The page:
# The device connection string to authenticate the device with your IoT hub.
# Using the Azure CLI:
# az iot hub device-identity show-connection-string --hub-name {YourIoTHubName} --device-id MyNodeDevice --output table
CONNECTION_STRING = ";DeviceId=MyPythonDevice;SharedAccessKey=xxxxxxxxxxxxxxxxxxxxxxxxxxxxxxxxxxxxxxxxxxxx"

# Define the JSON message to send to IoT Hub.
MSG_TXT = '{{"Light": {light}}}'

def iothub_client_init():
# Create an IoT Hub client
client = IoTHubDeviceClient.create_from_connection_string(CONNECTION_STRING)
return client

def iothub_client_telemetry_sample_run():

client = iothub_client_init()
print ( "IoT Hub device sending periodic messages, press Ctrl-C to exit" )

while True:
# Build the message with simulated telemetry values.
light = ser.readline().decode("UTF-8")[:-2]
if light:
msg_txt_formatted = MSG_TXT.format(light=light)
message = Message(msg_txt_formatted)

# Send the message.
print( "Sending message: {}".format(message) )
print ( "Message successfully sent" )

except KeyboardInterrupt:
print ( "IoTHubClient sample stopped" )

if __name__ == '__main__':
print ( "IoT Hub Quickstart #1 - Simulated device" )
print ( "Press Ctrl-C to exit" )

3.In Powershell, navigate to the directory that you just saved the python file. Run the Python script to send the sensor data to Azure IoT Hub.

Note: In my case, the Python file is named, change the command to the name you saved the file.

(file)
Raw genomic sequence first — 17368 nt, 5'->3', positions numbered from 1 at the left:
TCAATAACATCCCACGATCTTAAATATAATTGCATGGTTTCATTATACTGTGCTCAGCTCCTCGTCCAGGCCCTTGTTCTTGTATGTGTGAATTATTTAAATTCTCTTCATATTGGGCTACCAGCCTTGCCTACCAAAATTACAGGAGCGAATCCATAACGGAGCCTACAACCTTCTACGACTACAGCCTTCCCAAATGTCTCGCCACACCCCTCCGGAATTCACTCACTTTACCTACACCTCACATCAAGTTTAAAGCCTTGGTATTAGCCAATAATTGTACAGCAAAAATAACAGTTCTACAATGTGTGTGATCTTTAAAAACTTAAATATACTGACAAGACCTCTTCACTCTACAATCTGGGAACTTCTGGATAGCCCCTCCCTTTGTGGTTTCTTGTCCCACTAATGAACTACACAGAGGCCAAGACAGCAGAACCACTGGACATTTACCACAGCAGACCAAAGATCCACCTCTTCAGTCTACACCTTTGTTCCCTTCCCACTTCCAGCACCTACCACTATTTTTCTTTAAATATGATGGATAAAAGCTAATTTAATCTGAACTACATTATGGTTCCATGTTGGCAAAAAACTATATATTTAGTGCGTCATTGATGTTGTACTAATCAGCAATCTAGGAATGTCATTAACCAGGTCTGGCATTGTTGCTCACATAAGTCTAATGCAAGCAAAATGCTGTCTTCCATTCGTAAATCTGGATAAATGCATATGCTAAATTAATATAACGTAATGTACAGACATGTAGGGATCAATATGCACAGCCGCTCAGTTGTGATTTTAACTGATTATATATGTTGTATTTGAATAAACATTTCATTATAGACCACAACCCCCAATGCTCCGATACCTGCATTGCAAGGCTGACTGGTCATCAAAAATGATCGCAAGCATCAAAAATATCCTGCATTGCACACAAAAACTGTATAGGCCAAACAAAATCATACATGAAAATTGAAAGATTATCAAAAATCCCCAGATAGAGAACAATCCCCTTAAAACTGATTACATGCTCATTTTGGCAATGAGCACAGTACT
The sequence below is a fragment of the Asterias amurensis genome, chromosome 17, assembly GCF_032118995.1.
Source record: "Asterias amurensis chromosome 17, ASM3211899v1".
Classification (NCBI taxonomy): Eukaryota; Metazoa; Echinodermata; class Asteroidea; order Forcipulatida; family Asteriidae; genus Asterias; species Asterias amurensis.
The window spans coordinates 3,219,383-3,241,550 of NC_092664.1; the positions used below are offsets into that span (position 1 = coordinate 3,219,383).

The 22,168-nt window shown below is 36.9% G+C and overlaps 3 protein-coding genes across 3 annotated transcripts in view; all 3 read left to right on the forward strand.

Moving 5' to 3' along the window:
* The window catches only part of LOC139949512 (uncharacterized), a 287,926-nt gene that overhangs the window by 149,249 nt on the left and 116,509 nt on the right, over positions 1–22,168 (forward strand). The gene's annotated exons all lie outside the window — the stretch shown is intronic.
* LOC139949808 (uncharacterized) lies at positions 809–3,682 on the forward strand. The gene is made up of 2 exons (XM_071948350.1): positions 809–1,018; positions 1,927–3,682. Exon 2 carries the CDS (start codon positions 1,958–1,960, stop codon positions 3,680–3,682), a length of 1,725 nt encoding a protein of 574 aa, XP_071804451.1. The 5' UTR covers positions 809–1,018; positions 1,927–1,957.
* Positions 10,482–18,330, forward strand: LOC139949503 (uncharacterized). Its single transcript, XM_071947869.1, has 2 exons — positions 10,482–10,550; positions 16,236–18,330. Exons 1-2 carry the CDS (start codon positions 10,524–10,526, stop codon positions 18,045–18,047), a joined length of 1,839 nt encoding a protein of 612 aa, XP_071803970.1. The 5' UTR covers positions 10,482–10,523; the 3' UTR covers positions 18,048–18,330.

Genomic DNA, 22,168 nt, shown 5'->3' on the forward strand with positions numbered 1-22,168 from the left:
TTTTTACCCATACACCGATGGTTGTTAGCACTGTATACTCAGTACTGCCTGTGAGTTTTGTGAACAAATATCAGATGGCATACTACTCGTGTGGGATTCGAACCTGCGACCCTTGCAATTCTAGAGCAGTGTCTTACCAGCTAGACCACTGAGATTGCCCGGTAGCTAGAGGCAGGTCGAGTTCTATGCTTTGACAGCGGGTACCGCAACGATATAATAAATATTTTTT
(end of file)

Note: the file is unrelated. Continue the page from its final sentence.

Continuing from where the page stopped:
The following screenshot shows the output of sending sensor data to Azure IoT Hub.

Reading Data from Azure IoT Hubโ€‹

The IoT Hub CLI extension can connect to the service-side Events endpoint on IoT Hub. The extension receives the device-to-cloud messages sent from our device.

Run the following command in any terminal and you can start monitoring messages sent to the Azure IoT Hub.

az iot hub monitor-events --hub-name iot-test-1 --device-id MyPythonDevice


  • Replace your hub-name and device-id, the same as above.

The following screenshot shows the messages sent from ODYSSEY - X86J41x5 to the Iot Hub. This data can be processed or displayed.

Real-time visualization of Sensor data Using Microsoft Power BIโ€‹

In this section, we will process to display the light sensor reading in real-time using Microsoft Power BI. If you don't have a Power BI account, sign up a free a account before you begin.

Note: Make sure you have followed all the previous steps and messages can be receive by the IoT Hub sucessfully.

Add a consumer group to your IoT Hubโ€‹

Consumer groups provide independent views into the event stream that enable apps and Azure services to independently consume data from the same Event Hub endpoint.

To add a consumer group:

1.Sign in to the Azure portal.

2.Open your IoT Hub, select Built-in endpoints, under Consumer Groups enter a name to create a new consumer group, and Save.